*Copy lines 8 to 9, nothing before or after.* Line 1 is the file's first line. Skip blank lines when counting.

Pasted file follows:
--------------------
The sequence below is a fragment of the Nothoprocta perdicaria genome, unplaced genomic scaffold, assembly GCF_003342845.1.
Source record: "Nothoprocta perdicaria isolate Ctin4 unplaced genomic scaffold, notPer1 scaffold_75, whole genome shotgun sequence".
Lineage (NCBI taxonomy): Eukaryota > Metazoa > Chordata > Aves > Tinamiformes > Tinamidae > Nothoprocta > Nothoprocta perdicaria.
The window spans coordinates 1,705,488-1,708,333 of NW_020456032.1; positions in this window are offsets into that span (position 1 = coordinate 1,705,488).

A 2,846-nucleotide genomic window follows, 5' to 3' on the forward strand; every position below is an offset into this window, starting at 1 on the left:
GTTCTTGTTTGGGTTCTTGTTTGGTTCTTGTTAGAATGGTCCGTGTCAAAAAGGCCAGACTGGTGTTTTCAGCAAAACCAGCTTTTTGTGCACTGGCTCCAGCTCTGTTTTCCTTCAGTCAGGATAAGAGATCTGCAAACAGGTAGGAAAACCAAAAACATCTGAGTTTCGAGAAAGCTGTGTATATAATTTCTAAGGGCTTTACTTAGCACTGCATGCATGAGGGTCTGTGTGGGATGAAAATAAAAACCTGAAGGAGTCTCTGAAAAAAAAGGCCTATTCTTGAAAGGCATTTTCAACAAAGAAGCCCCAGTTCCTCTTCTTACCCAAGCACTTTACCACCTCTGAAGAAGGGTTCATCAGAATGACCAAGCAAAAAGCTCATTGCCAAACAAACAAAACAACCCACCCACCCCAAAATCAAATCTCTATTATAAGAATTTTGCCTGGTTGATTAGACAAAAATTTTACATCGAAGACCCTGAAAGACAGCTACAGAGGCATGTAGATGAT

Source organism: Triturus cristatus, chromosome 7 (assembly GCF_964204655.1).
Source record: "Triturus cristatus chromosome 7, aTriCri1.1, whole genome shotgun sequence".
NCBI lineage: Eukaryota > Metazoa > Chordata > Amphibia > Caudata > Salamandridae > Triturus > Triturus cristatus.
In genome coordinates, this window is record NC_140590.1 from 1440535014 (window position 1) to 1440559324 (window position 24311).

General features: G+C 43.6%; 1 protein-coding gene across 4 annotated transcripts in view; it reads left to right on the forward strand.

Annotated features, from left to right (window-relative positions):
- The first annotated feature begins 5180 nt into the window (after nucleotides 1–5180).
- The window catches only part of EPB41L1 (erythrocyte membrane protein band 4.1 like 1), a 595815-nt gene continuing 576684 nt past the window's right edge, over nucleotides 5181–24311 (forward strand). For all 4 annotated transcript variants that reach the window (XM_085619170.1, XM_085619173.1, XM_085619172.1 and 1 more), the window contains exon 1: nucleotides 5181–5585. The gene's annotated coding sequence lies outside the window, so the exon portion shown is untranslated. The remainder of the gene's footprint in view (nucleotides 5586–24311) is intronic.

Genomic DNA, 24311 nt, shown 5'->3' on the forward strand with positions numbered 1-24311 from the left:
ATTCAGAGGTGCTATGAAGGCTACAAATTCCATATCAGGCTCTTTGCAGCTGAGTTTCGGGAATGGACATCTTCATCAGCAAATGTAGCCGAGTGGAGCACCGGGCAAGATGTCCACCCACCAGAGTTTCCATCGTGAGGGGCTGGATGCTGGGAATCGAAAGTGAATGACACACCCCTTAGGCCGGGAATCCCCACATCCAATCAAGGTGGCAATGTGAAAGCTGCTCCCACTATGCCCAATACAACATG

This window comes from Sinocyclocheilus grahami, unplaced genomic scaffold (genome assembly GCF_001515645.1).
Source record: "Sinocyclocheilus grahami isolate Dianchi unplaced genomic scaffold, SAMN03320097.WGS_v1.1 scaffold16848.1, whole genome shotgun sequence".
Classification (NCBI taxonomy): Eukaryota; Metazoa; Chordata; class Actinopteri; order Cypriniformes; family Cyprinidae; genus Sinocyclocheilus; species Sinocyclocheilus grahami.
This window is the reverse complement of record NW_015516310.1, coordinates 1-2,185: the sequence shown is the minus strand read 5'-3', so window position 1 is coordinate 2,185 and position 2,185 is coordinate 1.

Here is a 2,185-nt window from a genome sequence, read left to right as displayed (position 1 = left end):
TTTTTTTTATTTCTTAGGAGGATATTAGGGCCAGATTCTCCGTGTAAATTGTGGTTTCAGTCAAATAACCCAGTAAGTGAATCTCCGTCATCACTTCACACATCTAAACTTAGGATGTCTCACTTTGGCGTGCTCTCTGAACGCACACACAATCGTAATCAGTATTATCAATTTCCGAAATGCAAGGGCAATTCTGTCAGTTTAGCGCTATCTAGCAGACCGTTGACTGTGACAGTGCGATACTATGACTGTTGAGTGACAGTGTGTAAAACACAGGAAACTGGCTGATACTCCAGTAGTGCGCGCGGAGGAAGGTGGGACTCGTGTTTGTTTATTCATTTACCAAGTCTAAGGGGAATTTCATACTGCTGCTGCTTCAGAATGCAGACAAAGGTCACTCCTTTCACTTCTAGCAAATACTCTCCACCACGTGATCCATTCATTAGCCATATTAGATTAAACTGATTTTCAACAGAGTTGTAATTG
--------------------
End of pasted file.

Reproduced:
Source record: "Triturus cristatus chromosome 7, aTriCri1.1, whole genome shotgun sequence".
NCBI lineage: Eukaryota > Metazoa > Chordata > Amphibia > Caudata > Salamandridae > Triturus > Triturus cristatus.